Tips on Buying a Car From a Rental Agency

Rental agencies sometimes have their own sales lot.
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If you opt to buy a used rental car from a rental agency, you have the potential for big savings. The price of buying a rental car is almost always lower than Kelley Blue Book value, according to information on the Hertz website. The same make and model of a vehicle with comparable mileage could easily cost thousands of dollars more at a dealership. However, the price alone shouldn't be what makes you sign on the dotted line. To make an informed purchase, find out everything you can about the rental before committing to ownership.

Get as Much Warranty as Possible

Rental car agencies only use cars in their fleet for a limited time period. According to information from Hertz, many rental companies use the cars for one to two years and retire them when the odometer hits about 25,000 miles. In an article on the MSN auto website, an Enterprise Rent-A-Car senior vice president of sales states that Enterprise rental cars move from the rental fleet to the sales lot after they've been in use for one to two years and have approximately 15,000 to 30,000 miles. One of the benefits of this practice is that the balance of the manufacturer's warranty is usually transferred with the car when you buy it. So, shop around for the car you want that has the lowest miles, so you can get the most out of the manufacturer's warranty.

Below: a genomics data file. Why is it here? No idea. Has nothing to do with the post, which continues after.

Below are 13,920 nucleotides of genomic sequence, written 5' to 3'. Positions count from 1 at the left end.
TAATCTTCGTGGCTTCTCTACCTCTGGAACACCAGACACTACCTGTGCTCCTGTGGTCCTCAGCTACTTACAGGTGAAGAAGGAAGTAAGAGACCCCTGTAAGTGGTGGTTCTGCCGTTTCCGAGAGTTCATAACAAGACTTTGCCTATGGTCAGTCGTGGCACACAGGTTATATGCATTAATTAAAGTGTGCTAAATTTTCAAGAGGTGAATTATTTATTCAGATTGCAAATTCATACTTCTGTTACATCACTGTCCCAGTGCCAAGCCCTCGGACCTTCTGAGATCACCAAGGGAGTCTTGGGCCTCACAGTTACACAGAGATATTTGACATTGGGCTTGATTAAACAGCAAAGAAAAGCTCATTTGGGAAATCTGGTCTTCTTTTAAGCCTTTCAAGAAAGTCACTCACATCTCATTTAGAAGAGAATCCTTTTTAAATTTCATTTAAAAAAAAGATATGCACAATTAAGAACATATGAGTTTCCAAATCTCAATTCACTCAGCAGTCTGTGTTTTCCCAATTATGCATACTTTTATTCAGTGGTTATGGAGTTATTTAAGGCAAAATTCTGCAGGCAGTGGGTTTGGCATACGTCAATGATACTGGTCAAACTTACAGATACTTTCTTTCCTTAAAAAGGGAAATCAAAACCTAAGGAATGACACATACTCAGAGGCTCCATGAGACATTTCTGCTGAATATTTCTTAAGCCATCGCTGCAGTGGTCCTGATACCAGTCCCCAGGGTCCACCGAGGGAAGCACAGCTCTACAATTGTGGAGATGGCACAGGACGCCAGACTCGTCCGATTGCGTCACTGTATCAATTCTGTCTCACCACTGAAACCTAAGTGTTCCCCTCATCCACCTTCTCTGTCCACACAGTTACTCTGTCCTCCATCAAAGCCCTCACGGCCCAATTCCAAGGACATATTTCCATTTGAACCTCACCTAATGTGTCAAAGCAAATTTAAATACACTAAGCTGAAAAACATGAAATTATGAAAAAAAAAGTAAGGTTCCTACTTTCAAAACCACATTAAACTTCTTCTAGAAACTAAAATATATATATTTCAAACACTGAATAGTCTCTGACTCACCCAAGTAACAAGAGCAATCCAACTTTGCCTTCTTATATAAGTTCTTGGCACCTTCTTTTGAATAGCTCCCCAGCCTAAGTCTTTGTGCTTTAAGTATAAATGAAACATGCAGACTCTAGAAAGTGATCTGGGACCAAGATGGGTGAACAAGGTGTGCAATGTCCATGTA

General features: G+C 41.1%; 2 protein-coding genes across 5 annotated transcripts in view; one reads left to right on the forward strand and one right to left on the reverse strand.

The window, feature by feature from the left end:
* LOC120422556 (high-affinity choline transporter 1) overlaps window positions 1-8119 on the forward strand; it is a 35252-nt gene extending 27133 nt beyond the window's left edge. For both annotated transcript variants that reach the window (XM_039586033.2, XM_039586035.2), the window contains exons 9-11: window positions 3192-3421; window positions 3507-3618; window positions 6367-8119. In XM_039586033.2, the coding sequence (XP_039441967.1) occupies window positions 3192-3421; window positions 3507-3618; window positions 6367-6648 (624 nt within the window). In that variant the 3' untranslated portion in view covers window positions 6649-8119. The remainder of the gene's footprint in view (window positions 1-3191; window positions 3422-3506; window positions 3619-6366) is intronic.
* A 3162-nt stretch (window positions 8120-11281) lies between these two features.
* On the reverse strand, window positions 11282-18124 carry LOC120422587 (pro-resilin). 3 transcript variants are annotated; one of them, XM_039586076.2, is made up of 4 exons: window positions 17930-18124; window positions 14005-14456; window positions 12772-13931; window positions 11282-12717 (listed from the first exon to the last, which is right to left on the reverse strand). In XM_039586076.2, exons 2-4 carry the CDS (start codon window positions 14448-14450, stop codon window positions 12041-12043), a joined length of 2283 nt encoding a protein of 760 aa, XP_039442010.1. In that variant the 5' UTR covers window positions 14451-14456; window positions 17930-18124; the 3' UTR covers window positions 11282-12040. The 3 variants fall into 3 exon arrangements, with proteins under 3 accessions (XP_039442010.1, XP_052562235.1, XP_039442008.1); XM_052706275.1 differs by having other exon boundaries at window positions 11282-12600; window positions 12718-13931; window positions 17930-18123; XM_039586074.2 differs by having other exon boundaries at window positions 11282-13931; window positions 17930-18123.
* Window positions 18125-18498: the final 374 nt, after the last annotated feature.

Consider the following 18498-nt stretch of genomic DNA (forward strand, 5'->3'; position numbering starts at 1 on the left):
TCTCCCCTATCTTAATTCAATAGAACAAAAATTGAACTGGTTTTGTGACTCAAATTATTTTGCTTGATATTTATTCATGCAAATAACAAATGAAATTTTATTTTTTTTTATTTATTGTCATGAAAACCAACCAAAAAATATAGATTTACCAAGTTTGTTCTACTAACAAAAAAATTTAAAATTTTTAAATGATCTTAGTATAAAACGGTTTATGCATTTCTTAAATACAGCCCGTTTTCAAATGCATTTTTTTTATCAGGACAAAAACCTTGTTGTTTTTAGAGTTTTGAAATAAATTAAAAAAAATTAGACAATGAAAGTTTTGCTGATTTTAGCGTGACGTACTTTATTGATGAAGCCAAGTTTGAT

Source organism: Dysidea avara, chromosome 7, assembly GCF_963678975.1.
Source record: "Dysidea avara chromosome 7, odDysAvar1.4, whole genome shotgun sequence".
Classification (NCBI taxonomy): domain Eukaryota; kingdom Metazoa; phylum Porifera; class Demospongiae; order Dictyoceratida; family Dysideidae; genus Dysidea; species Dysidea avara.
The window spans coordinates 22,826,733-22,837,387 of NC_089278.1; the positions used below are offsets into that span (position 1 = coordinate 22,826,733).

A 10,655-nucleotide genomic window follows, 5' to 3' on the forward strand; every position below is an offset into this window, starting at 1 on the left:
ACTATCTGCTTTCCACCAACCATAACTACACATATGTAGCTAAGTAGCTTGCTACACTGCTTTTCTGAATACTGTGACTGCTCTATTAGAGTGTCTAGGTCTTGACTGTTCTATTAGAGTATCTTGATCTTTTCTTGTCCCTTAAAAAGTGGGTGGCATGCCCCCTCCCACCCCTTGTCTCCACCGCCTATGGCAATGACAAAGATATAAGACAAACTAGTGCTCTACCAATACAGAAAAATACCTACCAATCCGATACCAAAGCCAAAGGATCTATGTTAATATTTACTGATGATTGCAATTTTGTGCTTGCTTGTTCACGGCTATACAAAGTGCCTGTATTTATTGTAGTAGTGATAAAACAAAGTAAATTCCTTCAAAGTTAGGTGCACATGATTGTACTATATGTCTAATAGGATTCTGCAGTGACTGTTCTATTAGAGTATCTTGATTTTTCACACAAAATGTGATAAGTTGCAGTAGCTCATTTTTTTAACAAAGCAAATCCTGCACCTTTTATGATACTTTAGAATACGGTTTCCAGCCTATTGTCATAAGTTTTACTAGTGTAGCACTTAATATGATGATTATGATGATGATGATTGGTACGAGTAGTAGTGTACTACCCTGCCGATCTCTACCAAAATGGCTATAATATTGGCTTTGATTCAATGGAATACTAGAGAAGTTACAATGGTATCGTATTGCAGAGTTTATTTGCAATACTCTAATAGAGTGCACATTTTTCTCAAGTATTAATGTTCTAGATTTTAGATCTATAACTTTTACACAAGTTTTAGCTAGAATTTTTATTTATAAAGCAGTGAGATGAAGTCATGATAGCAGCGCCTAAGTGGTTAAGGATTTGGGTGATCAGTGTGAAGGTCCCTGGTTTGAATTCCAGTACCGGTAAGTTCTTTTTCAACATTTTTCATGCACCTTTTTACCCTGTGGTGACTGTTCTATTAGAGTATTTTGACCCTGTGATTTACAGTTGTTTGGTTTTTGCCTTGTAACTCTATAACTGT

Look for a Trial Period

Look for a rental car agency that offers a trial period to anyone who buys one of its used cars. According to Hertz, some rental companies will offer a trial period up to one week. If during the week's time, you decide you don't want the car, you can return it to the rental agency. Some agencies may charge you a minimal cleaning or restocking fee if you opt to return the vehicle.

Ask for Maintenance Records

Many rental agencies buy new cars to put in their rental fleets and they are responsible for the maintenance and inspections on each car. Once you find a car you are interested in owning, ask the salesperson to give you copies of the car's maintenance and inspection records. If the agency refuses to do this, be suspicious. If the agency has nothing to hide, it should gladly provide you with copies of the records. Look over the records to determine how well the car was cared for and note any issues of concern such as serious mechanical problems.

Take it to a Mechanic

During the trial period, contact a certified mechanic who you trust. Ask him to put the car up on a lift and look it over for you. This is your chance to find out if the car is a keeper. If the mechanic finds any costly problems or wreck damage that would make the car unsafe, you can drive it right back to the rental agency and get your money back. Be aware that rental agencies are self-insured and the repairs may take place in their own facilities, so a wreck may not show up on a car's history report. However, a seasoned mechanic can detect signs of repaired damage and give you the heads-up.

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